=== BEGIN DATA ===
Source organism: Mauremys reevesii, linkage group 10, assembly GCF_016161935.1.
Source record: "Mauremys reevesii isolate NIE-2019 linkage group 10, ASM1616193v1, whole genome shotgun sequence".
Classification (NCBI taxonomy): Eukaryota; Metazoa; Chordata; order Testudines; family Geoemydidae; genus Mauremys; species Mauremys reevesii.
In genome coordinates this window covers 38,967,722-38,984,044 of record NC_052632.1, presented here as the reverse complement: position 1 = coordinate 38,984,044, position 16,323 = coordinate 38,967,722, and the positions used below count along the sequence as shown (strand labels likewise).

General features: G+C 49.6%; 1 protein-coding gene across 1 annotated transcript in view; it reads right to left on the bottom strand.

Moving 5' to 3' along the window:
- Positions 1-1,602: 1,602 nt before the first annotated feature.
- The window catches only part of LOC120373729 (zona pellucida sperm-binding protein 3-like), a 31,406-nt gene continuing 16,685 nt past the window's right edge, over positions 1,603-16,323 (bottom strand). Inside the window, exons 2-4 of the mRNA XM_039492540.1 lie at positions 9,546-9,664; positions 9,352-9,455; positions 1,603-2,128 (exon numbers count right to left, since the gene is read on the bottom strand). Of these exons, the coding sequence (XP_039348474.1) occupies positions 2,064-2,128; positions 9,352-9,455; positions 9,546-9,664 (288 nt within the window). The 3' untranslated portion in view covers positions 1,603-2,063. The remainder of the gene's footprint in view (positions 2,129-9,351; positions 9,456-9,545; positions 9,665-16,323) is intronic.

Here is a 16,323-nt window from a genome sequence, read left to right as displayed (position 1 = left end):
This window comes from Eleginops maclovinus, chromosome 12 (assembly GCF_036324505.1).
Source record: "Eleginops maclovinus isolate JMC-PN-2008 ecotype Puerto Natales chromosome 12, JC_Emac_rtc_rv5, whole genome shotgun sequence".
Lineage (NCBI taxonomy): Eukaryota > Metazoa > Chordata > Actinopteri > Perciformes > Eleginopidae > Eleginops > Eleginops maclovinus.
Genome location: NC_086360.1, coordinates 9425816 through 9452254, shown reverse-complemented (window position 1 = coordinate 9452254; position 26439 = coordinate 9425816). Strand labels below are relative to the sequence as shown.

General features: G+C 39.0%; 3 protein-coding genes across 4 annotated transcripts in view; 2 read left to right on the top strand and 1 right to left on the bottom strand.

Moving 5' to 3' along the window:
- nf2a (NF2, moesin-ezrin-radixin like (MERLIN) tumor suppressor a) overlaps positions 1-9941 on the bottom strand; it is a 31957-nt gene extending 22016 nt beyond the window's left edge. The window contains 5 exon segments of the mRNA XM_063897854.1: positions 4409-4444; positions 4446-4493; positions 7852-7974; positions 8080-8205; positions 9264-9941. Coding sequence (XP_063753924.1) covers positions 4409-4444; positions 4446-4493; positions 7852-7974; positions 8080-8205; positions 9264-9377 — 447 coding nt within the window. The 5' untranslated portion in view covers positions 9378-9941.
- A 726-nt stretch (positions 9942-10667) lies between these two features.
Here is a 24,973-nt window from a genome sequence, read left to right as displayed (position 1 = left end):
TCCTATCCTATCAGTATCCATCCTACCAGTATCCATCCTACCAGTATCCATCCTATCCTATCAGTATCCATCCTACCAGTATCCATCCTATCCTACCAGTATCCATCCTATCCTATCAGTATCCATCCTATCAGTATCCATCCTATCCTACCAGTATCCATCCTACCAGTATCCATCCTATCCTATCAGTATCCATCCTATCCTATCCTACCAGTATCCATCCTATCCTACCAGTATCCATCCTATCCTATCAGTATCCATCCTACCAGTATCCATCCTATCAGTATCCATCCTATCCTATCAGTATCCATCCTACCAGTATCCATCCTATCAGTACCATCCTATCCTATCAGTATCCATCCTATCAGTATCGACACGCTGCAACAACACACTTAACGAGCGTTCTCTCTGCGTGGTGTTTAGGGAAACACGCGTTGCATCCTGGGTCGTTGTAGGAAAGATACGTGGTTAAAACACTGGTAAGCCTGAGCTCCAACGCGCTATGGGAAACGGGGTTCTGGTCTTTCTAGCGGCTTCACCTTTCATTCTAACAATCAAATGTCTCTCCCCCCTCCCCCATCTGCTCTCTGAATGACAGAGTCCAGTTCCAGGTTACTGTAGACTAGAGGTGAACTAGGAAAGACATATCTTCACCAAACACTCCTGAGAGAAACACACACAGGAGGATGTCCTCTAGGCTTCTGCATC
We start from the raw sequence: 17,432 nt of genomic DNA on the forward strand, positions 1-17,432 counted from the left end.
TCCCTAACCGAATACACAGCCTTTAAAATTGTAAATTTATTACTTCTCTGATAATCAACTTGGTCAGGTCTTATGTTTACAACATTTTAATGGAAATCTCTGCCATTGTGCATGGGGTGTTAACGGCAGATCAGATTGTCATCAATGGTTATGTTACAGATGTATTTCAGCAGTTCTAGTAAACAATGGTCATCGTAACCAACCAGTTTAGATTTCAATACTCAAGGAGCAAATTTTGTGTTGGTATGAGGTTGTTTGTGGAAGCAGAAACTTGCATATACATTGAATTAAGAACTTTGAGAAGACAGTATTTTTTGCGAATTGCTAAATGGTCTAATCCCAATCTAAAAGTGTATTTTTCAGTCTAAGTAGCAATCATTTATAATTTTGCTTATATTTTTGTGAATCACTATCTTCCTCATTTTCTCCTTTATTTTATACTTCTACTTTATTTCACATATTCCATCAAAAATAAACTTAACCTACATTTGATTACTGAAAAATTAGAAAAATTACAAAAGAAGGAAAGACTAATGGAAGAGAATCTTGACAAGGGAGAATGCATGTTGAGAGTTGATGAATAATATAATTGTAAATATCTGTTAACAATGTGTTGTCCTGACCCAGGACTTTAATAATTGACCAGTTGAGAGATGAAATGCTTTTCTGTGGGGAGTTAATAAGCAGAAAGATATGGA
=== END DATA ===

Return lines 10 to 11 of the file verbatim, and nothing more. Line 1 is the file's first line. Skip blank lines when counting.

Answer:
This window comes from Eleginops maclovinus, chromosome 12 (assembly GCF_036324505.1).
Source record: "Eleginops maclovinus isolate JMC-PN-2008 ecotype Puerto Natales chromosome 12, JC_Emac_rtc_rv5, whole genome shotgun sequence".